Fisherman’s secret in Eastern Africa

I spent a few months wandering around East Africa. A fisherman named Morzina invited me to spend a few days fishing together.
All together combined the crew on the dhow spoke 3 words of English. I exercised my Swahili. Maybe some messages were lost, but the ones I received inspired me to write a story about the lifestyle of a fisherman.
I present to you my documented fiction.
I am a fisherman. I come from a lake that has mountains on it. It is beautiful.

Once every year with the guidance of Kaskazi, the seasonal northern wind, we set sail to Ziwayu. It is a holy place for the fishing people.
To us, fishermen, it is a sanctuary. To the sea it is a rock. To the birds it is a rest. To fish, it is home.

I am a strange fisherman, though. I think this is why other fishermen are so suspicious of me.  I possess an unorthodox trait, one that is very unusual among us hungry lot. Sometimes I decide to let a caught fish back into its salty wave. It happens rarely. For a lucky  few. It is strange.
I think it is all in the eyes. Fish eyes, human eyes, mammal eyes, it does not matter.  It is hard to strike someone when you see your own reflection doing it.
I often become an object of mockery after giving a fish another chance. But I cannot change me. Nor the connection I develop with some creatures. But it makes other fishermen think that there is something fishy about me.
Even skiff mates glance at me like I am bad luck or something.

Eyes are a strange thing. Things become very personal when you look one another straight in the eye.
The other day we caught a big octopus. It was behaving very calm and gentle. It had a certain something about it. If I were the one who caught it, I would have let it go. Yet the others did not notice anything special about the octopus. Maybe because they killed it without looking in its eyes.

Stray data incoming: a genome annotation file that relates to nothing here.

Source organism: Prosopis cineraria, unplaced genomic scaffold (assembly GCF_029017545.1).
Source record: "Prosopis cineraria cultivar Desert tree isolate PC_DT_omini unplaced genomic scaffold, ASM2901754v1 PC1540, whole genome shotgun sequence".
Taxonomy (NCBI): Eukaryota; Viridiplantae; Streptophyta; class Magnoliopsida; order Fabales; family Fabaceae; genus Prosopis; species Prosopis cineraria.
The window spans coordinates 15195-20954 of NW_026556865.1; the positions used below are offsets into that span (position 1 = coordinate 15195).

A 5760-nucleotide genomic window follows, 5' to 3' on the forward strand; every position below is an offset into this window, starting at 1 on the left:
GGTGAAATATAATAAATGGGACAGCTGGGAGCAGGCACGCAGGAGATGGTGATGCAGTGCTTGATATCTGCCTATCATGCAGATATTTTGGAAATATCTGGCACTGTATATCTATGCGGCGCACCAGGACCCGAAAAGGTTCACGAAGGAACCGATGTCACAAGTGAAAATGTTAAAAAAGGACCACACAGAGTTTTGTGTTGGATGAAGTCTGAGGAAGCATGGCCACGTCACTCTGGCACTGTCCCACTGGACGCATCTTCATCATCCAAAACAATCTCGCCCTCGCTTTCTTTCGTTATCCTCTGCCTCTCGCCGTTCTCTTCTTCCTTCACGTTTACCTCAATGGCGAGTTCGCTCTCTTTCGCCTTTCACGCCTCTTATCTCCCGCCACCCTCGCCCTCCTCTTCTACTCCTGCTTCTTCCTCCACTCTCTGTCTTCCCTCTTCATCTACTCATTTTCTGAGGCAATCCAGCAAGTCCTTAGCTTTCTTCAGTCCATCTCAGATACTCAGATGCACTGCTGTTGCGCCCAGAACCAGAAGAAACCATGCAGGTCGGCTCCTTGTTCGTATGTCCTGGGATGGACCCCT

Sometimes letting fish go costs me dearly. Sometimes I will not catch anything for days afterwards. I do not mind, though – bad luck always comes eventually. The trick is knowing how to make it go.
And I know the trick.
I wanted to prove to myself that I really hold the key to overcoming bad luck. That this trick is the truth. But to find out I had to push my luck, push myself, to the limit. I needed a journey that would take quite a bit of luck to accomplish. With the next Kaskazi, I decided to sail to Ziwayu on my own.
Kaskazi came early, and I started preparing my skiff for the voyage. With all my heart I covered it in shark liver oil, scrubbed it clean, tightened the ropes and tailored the sails.
On the day of departure I woke up at an early hour and headed for my skiff, both of us ready for the trip.
Besides it I met a wise old man. He gave my trip his blessing and watched me raise the sails. As I started distancing away, he continued his stroll alongside on the beach. His gaze was my last escort.

3 days I was drifting in the sea without catching a fish. But, as I mentioned, I have a way to deal with misfortune. If it works this time once again, I will know for sure that I have deciphered the Truth.
Here is what I do: I welcome it. I welcome bad luck. We set some time aside for one another. We drink a few cups of sweet tea together. Then we daydream. At the very end, we simply enjoy silence and forget about one another.
I treat it as an uninvited guest, and therefore it never allows itself to linger for too long. Out of courtesy, maybe.